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Tenancy by the Entirety

Sonia Nair Jan 27, 2019
A type of concurrent estate, tenancy by the entirety is meant for married couples. Go through this brief overview about this legal concept.
A concurrent estate is a legal concept that describes the various methods, through which a real property can be owned by more than one person. It is the specific type of ownership (of a concurrent estate) that determines the rights and liabilities of the concerned parties.
So it is highly important to understand the basics of the different types of concurrent estate, before choosing the right one. There are many different methods of owning a property jointly, like joint tenants in common, joint tenancy with the right to survivorship, and tenancy by the entirety.

Salient Features

It is one of those types of joint ownership of property, which is recognized in some states only. Tenancy by the entirety is meant for married couples, but in some states, legally registered domestic partners are also allowed to form this type of concurrent estate.
According to this concept, the spouses are treated as a single legal entity and each spouse owns the property as a whole and not in the divided form. While in some states, the transfer of title or ownership of real property to a married couple is presumed to create a tenancy by the entirety, in other regions, it has to be specifically mentioned in the deed.
✦ Each spouse has equal rights to enjoy and possess the property that is jointly owned by them as tenancy in the entirety. Only real property comes under the ambit of this provision. In some cases, even personal property is found to be included.
As in case of joint tenants with the right of survivorship, tenancy by the entirety too attributes a right of survivorship on each spouse. This means, on the death of one spouse, the other is entitled to the entire interest in the whole property.
However, the parties cannot unilaterally make any decision to sell or divide the property or to end the tenancy or to dispose off the property by will. Any decision regarding the property must be the joint decision of the spouses.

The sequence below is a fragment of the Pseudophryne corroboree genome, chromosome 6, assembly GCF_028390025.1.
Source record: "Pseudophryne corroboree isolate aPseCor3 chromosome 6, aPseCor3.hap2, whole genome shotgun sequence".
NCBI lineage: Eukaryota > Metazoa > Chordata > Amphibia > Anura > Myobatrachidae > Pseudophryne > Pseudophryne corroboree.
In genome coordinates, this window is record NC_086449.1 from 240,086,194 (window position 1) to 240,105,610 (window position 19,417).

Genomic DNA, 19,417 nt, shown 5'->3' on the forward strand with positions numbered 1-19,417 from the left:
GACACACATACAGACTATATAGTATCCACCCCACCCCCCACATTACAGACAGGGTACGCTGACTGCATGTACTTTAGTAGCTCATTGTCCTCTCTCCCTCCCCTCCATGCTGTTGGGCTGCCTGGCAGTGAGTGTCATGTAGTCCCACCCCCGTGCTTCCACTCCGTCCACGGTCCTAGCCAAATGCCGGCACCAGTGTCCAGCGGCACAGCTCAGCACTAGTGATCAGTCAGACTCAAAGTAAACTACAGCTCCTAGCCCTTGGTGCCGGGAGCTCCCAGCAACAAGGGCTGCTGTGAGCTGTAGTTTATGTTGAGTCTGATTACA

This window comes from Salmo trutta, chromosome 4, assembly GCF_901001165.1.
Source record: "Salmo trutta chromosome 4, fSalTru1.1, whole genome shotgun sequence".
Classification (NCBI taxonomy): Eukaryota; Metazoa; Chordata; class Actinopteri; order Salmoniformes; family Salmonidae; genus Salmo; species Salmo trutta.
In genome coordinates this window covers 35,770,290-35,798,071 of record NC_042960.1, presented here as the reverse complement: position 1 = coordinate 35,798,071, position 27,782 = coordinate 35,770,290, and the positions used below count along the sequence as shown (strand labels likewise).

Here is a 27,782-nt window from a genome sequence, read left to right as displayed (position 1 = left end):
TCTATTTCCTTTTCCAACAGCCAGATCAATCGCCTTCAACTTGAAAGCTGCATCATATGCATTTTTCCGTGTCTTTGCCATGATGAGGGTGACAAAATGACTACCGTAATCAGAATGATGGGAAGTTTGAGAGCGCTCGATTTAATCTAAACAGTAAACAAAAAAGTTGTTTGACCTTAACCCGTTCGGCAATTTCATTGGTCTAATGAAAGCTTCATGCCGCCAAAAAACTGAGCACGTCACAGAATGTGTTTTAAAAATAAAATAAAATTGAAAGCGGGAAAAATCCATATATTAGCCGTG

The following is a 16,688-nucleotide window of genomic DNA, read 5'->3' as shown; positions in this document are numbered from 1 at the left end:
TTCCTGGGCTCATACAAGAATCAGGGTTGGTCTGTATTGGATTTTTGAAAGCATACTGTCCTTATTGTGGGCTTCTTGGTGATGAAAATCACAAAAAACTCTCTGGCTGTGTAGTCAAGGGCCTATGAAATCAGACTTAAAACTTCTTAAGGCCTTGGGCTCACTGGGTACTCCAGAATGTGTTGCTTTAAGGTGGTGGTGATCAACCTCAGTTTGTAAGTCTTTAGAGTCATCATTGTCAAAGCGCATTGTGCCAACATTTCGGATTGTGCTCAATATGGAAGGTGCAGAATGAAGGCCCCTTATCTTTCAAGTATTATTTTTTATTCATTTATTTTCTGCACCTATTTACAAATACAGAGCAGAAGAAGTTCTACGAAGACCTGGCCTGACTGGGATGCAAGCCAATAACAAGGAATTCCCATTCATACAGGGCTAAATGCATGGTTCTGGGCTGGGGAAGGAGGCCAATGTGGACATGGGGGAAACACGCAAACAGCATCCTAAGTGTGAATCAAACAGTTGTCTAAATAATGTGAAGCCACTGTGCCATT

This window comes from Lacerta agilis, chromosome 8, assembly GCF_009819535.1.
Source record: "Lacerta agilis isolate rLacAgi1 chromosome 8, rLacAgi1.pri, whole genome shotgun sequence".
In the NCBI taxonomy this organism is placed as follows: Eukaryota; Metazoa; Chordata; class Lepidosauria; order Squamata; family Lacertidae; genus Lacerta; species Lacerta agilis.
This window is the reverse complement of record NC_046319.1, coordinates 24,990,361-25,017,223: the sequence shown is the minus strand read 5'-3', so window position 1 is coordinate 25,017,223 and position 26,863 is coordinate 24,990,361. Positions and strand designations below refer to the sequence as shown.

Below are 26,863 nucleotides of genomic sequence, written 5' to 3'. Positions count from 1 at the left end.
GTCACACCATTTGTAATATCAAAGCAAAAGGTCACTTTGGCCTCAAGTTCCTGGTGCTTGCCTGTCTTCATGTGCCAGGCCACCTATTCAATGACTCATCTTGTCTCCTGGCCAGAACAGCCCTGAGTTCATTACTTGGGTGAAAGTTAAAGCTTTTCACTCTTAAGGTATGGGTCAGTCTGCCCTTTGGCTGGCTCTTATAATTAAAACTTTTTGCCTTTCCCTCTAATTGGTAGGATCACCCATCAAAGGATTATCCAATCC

In case of a divorce, the tenancy automatically gets converted to tenancy in common, wherein the parties will be entitled to individual shares in the property.
One of the greatest advantages of tenancy by the entirety is that this type of concurrent estate can be a protective shield against creditors of any one spouse. In other words, the creditors cannot touch a jointly held property as a tenancy in the entirety.
This clause applies to debts contracted outside or before the marriage and not those contracted within the marriage. It may happen that a spouse with a huge personal debt inherits property as tenancy by the entirety, then also the property may be seized. If one of the spouses file a petition for bankruptcy, then the property will be shielded partially.
Another important aspect of this clause is that if the debtor spouse dies, then the lien cannot be enforced against the property, which will be owned by the non debtor spouse. But in case the debtor spouse survives, the lien can be enforced against the whole property.
In short, a tenancy by the entirety is meant for married couples, who acquire their interest in the property at the same time and through a single title. Both spouses must have equal interests and the right to possess and enjoy the property. This type of concurrent estate may not be touched by creditors.
However, such property cannot be partitioned, as per the request on any of the parties. If one of the spouses disappears or becomes incompetent, then the other may find it difficult to transfer the property.
If you are interested in this type of concurrent estate, try to understand the state laws regarding this concept. Seek legal advice from an expert lawyer and understand the pros and cons beforehand.
DisclaimerThe information provided is solely for educating the reader. It is not intended to be a substitute for the advice of a professional.